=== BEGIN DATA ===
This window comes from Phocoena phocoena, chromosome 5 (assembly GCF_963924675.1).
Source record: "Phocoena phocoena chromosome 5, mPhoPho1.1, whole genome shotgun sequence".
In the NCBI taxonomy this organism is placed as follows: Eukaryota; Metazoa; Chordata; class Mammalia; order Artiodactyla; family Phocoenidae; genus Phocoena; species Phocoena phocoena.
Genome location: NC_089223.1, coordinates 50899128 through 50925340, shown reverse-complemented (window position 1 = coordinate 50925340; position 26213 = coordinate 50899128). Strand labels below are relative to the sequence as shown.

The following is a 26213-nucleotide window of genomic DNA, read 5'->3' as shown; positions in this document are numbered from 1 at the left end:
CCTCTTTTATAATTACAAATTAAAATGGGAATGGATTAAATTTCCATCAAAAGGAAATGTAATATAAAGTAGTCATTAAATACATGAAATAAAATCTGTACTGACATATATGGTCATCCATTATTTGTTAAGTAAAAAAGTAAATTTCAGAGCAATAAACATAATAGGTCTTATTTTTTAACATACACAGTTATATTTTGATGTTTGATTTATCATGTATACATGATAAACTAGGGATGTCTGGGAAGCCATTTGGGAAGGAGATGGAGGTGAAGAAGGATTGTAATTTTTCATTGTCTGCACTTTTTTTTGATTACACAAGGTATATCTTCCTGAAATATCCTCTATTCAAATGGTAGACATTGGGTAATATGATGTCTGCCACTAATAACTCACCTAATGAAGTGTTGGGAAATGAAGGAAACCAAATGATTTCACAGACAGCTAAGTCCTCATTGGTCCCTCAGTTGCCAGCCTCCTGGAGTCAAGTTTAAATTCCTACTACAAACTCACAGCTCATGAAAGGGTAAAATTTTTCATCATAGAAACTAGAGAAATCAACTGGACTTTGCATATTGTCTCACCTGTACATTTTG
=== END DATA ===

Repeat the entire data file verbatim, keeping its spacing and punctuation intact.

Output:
This window comes from Phocoena phocoena, chromosome 5 (assembly GCF_963924675.1).
Source record: "Phocoena phocoena chromosome 5, mPhoPho1.1, whole genome shotgun sequence".
In the NCBI taxonomy this organism is placed as follows: Eukaryota; Metazoa; Chordata; class Mammalia; order Artiodactyla; family Phocoenidae; genus Phocoena; species Phocoena phocoena.
Genome location: NC_089223.1, coordinates 50899128 through 50925340, shown reverse-complemented (window position 1 = coordinate 50925340; position 26213 = coordinate 50899128). Strand labels below are relative to the sequence as shown.

The following is a 26213-nucleotide window of genomic DNA, read 5'->3' as shown; positions in this document are numbered from 1 at the left end:
CCTCTTTTATAATTACAAATTAAAATGGGAATGGATTAAATTTCCATCAAAAGGAAATGTAATATAAAGTAGTCATTAAATACATGAAATAAAATCTGTACTGACATATATGGTCATCCATTATTTGTTAAGTAAAAAAGTAAATTTCAGAGCAATAAACATAATAGGTCTTATTTTTTAACATACACAGTTATATTTTGATGTTTGATTTATCATGTATACATGATAAACTAGGGATGTCTGGGAAGCCATTTGGGAAGGAGATGGAGGTGAAGAAGGATTGTAATTTTTCATTGTCTGCACTTTTTTTTGATTACACAAGGTATATCTTCCTGAAATATCCTCTATTCAAATGGTAGACATTGGGTAATATGATGTCTGCCACTAATAACTCACCTAATGAAGTGTTGGGAAATGAAGGAAACCAAATGATTTCACAGACAGCTAAGTCCTCATTGGTCCCTCAGTTGCCAGCCTCCTGGAGTCAAGTTTAAATTCCTACTACAAACTCACAGCTCATGAAAGGGTAAAATTTTTCATCATAGAAACTAGAGAAATCAACTGGACTTTGCATATTGTCTCACCTGTACATTTTG